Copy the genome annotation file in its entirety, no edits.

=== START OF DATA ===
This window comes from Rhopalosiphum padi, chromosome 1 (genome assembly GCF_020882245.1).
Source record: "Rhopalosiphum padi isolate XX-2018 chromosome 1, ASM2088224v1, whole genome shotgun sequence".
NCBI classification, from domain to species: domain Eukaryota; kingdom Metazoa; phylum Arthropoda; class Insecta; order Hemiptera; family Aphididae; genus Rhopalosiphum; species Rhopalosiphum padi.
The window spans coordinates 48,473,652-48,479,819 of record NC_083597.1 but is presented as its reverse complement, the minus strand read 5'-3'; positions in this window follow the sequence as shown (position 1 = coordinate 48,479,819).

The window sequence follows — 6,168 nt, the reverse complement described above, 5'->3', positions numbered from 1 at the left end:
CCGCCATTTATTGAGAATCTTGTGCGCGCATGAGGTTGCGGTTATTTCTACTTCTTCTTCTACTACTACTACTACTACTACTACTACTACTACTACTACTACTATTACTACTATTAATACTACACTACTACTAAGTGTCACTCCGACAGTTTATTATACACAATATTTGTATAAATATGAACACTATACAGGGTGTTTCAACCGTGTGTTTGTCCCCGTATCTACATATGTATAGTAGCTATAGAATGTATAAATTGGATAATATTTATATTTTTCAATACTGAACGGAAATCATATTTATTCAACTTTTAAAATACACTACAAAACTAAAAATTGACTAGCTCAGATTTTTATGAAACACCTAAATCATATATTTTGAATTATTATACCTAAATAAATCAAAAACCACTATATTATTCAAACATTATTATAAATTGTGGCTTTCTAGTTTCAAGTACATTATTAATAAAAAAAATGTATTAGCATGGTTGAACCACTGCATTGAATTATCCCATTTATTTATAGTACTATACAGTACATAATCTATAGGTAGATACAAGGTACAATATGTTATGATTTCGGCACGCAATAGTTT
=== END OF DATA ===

This window comes from Rhopalosiphum padi, chromosome 1 (genome assembly GCF_020882245.1).
Source record: "Rhopalosiphum padi isolate XX-2018 chromosome 1, ASM2088224v1, whole genome shotgun sequence".
NCBI classification, from domain to species: domain Eukaryota; kingdom Metazoa; phylum Arthropoda; class Insecta; order Hemiptera; family Aphididae; genus Rhopalosiphum; species Rhopalosiphum padi.
The window spans coordinates 48,473,652-48,479,819 of record NC_083597.1 but is presented as its reverse complement, the minus strand read 5'-3'; positions in this window follow the sequence as shown (position 1 = coordinate 48,479,819).

The window sequence follows — 6,168 nt, the reverse complement described above, 5'->3', positions numbered from 1 at the left end:
CCGCCATTTATTGAGAATCTTGTGCGCGCATGAGGTTGCGGTTATTTCTACTTCTTCTTCTACTACTACTACTACTACTACTACTACTACTACTACTACTACTATTACTACTATTAATACTACACTACTACTAAGTGTCACTCCGACAGTTTATTATACACAATATTTGTATAAATATGAACACTATACAGGGTGTTTCAACCGTGTGTTTGTCCCCGTATCTACATATGTATAGTAGCTATAGAATGTATAAATTGGATAATATTTATATTTTTCAATACTGAACGGAAATCATATTTATTCAACTTTTAAAATACACTACAAAACTAAAAATTGACTAGCTCAGATTTTTATGAAACACCTAAATCATATATTTTGAATTATTATACCTAAATAAATCAAAAACCACTATATTATTCAAACATTATTATAAATTGTGGCTTTCTAGTTTCAAGTACATTATTAATAAAAAAAATGTATTAGCATGGTTGAACCACTGCATTGAATTATCCCATTTATTTATAGTACTATACAGTACATAATCTATAGGTAGATACAAGGTACAATATGTTATGATTTCGGCACGCAATAGTTT